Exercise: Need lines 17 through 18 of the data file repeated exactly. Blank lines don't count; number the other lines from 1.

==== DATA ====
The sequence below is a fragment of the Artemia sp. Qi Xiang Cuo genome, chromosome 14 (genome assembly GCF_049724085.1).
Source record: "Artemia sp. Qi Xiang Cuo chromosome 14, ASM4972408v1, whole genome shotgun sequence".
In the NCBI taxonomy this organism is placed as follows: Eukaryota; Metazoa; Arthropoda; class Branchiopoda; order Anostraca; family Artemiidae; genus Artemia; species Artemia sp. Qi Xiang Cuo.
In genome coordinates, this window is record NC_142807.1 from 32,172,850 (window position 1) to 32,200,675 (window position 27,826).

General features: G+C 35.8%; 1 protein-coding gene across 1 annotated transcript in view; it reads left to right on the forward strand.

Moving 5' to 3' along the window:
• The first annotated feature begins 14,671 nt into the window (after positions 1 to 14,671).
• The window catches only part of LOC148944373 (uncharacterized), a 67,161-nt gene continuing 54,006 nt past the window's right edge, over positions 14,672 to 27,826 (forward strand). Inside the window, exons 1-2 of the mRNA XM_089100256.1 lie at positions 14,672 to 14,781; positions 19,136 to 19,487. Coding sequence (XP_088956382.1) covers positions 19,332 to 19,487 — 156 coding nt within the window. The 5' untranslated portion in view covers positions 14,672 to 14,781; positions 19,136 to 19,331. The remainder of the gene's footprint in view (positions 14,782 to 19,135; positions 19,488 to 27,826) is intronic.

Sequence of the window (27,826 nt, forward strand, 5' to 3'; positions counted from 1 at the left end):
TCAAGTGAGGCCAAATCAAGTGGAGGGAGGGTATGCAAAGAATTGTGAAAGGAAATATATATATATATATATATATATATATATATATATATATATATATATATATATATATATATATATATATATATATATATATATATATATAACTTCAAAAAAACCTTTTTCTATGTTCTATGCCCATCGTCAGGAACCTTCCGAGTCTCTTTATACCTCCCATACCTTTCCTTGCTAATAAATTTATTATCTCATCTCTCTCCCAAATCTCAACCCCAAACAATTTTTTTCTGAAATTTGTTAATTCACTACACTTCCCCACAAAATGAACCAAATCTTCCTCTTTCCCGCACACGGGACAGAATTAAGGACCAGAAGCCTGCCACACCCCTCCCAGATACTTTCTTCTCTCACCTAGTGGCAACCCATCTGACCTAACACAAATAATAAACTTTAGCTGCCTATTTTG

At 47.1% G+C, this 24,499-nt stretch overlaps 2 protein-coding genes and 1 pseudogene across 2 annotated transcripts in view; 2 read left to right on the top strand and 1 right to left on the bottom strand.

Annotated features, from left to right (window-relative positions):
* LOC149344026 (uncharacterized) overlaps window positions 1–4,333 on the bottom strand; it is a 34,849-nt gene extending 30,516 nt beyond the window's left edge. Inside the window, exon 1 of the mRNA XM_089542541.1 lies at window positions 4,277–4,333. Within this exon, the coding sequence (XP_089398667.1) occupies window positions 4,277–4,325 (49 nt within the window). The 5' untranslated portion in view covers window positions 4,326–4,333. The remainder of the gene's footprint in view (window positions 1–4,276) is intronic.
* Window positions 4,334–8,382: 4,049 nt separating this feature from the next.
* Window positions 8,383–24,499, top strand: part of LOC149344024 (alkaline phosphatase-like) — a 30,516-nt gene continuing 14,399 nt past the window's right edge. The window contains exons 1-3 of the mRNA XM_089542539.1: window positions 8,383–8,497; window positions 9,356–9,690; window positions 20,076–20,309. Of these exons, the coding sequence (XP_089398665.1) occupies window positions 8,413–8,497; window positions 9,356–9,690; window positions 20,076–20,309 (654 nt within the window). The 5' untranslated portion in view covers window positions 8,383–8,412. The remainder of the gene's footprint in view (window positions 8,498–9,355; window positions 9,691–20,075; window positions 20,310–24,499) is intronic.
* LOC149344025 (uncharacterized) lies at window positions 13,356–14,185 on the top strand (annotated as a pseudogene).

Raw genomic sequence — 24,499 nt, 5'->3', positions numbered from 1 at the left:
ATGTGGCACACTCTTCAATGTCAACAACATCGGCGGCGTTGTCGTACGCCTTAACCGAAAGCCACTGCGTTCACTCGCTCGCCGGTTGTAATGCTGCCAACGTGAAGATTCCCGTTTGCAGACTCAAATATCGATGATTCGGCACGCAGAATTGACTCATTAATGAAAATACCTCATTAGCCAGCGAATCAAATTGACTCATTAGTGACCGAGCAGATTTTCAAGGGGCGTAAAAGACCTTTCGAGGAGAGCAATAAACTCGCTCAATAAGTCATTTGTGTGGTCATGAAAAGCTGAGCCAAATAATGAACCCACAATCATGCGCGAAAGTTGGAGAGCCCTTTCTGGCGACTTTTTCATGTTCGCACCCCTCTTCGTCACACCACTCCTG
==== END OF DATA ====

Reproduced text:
Raw genomic sequence — 24,499 nt, 5'->3', positions numbered from 1 at the left:
ATGTGGCACACTCTTCAATGTCAACAACATCGGCGGCGTTGTCGTACGCCTTAACCGAAAGCCACTGCGTTCACTCGCTCGCCGGTTGTAATGCTGCCAACGTGAAGATTCCCGTTTGCAGACTCAAATATCGATGATTCGGCACGCAGAATTGACTCATTAATGAAAATACCTCATTAGCCAGCGAATCAAATTGACTCATTAGTGACCGAGCAGATTTTCAAGGGGCGTAAAAGACCTTTCGAGGAGAGCAATAAACTCGCTCAATAAGTCATTTGTGTGGTCATGAAAAGCTGAGCCAAATAATGAACCCACAATCATGCGCGAAAGTTGGAGAGCCCTTTCTGGCGACTTTTTCATGTTCGCACCCCTCTTCGTCACACCACTCCTG